Don't Be Colorblind, Says Workplace Diversity Consultant

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As Martin Luther King, Jr. Day approaches, you could be sending out the wrong message by claiming that you "just don't notice" race, warns Carmen Van Kerckhove, president of the workplace diversity consulting firm New Demographic.

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Recognizing Racial Stereotypes and Their Impact on the Workplace.

Do you claim that your coworkers could be black, brown, purple, or polka-dotted, and it wouldn't make a difference to you? Do you proudly proclaim that you're colorblind and just don't notice race? If so, you could be making a big mistake as Martin Luther King, Jr. Day approaches, according to Carmen Van Kerckhove, co-founder and president of New Demographic (http://www.newdemographic.com), a workplace diversity consulting firm.

"Dr. Martin Luther King hoped his children wouldn't be judged by the color of their skin. He didn't expect people not to notice the color of their skin," Van Kerckhove says. "Noticing a person's race doesn't make you racist. What does make you racist is if you make assumptions about that person's intellectual, physical, or emotional characteristics based on the race you think the person is."

Human beings are hard-wired to notice variations in skintone, facial features, hair texture, eye color, and the myriad of other phenotypic factors that cause us to draw conclusions as to what "race" a person is.

Then why do some people insist on claiming that they don't notice color? Perhaps because there is such a strong emphasis on workplace diversity that people worry about being perceived as racist.

However, there is nothing racist about noticing physical differences, as long as you don't believe that race predetermines intellectual, physical, and emotional traits.

But there's an even more important reason why you shouldn't claim colorblindness.

"When you proclaim that you're colorblind, what you're really implying is that race doesn't matter in America," Van Kerckhove says. "While it's true that race is not a biological reality, it is a very real social construct that has a profound impact on our lives. Race still matters because racism is alive and well. Pretending otherwise negates the everyday experiences of millions of people of color in this country."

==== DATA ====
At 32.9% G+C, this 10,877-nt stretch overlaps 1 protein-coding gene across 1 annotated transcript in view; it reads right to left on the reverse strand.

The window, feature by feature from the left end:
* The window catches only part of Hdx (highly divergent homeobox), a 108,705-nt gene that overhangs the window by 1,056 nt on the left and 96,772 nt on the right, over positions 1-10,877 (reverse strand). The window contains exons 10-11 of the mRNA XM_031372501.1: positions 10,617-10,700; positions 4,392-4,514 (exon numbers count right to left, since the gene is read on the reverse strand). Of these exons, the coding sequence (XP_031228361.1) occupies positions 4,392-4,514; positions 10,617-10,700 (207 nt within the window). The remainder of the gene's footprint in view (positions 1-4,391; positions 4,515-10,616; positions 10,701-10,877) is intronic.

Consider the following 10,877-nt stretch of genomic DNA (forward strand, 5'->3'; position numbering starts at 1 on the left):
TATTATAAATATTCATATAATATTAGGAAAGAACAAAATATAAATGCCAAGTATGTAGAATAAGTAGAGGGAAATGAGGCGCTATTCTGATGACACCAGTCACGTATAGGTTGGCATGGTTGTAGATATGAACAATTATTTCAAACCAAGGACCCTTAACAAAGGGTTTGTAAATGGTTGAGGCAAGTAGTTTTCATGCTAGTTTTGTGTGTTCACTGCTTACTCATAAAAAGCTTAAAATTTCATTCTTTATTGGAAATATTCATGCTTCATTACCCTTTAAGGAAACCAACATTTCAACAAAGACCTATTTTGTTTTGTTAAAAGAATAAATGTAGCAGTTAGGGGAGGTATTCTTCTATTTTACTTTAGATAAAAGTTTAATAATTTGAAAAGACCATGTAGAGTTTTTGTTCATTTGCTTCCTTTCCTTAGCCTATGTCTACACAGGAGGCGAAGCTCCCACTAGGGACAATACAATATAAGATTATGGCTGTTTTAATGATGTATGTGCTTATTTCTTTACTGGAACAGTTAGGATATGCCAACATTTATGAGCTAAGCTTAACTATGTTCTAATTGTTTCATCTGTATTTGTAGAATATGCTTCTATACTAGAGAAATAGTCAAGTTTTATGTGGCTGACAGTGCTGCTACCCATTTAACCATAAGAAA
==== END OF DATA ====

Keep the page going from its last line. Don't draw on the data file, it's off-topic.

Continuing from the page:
For individuals, New Demographic offers the Anti-Racism Action Group, a 9-week-long course that takes an in-depth look at race, racism, privilege, and stereotypes. You can participate no matter where you are located geographically. The next one begins on Monday, January 28, 2008 and will take place on 9 consecutive Mondays at 7 pm Pacific / 10 pm Eastern. For more information, visit http://www.newdemographic.com/arag

For organizations, Carmen Van Kerckhove is available to speak on the topic "Recognizing Racial Stereotypes and Their Impact on the Workplace." Racial stereotypes impact our perceptions of and interactions with others. This seminar examines the most common racial stereotypes--both negative and positive--and demonstrates how these widespread ideas can manifest themselves in our everyday lives. Using a variety of media, Carmen Van Kerckhove explores the historical origins of these stereotypes and explains why they are so harmful. For more information, visit http://www.newdemographic.com/workplace

Carmen Van Kerckhove is co-founder and president of New Demographic, a consulting firm that helps people learn about race and racism without having to endure the misery of diversity training. She hosts the podcast Addicted to Race and blogs at Racialicious, Anti-Racist Parent, and Race in the Workplace. Carmen's perspectives on race and racism have been featured in Newsweek, USA Today, The New York Times, MSNBC Live, and NPR's News & Notes.

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